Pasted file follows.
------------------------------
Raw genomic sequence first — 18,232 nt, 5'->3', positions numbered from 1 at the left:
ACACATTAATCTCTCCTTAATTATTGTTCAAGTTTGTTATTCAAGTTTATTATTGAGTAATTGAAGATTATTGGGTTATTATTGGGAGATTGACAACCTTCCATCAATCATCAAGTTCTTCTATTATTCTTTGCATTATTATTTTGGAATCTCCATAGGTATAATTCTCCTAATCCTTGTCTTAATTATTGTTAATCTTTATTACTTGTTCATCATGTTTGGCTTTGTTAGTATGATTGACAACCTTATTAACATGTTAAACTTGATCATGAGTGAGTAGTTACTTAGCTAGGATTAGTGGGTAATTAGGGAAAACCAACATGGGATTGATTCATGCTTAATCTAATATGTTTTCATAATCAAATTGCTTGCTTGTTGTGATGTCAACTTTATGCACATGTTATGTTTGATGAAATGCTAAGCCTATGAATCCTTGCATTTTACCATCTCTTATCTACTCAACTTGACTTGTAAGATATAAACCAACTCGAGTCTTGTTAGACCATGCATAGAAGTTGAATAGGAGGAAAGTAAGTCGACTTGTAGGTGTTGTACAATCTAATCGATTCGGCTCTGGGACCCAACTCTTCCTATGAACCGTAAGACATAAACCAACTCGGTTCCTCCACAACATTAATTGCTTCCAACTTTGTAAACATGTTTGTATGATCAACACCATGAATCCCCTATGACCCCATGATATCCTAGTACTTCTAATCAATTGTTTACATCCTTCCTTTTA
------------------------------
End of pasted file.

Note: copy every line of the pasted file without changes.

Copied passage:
Raw genomic sequence first — 18,232 nt, 5'->3', positions numbered from 1 at the left:
ACACATTAATCTCTCCTTAATTATTGTTCAAGTTTGTTATTCAAGTTTATTATTGAGTAATTGAAGATTATTGGGTTATTATTGGGAGATTGACAACCTTCCATCAATCATCAAGTTCTTCTATTATTCTTTGCATTATTATTTTGGAATCTCCATAGGTATAATTCTCCTAATCCTTGTCTTAATTATTGTTAATCTTTATTACTTGTTCATCATGTTTGGCTTTGTTAGTATGATTGACAACCTTATTAACATGTTAAACTTGATCATGAGTGAGTAGTTACTTAGCTAGGATTAGTGGGTAATTAGGGAAAACCAACATGGGATTGATTCATGCTTAATCTAATATGTTTTCATAATCAAATTGCTTGCTTGTTGTGATGTCAACTTTATGCACATGTTATGTTTGATGAAATGCTAAGCCTATGAATCCTTGCATTTTACCATCTCTTATCTACTCAACTTGACTTGTAAGATATAAACCAACTCGAGTCTTGTTAGACCATGCATAGAAGTTGAATAGGAGGAAAGTAAGTCGACTTGTAGGTGTTGTACAATCTAATCGATTCGGCTCTGGGACCCAACTCTTCCTATGAACCGTAAGACATAAACCAACTCGGTTCCTCCACAACATTAATTGCTTCCAACTTTGTAAACATGTTTGTATGATCAACACCATGAATCCCCTATGACCCCATGATATCCTAGTACTTCTAATCAATTGTTTACATCCTTCCTTTTA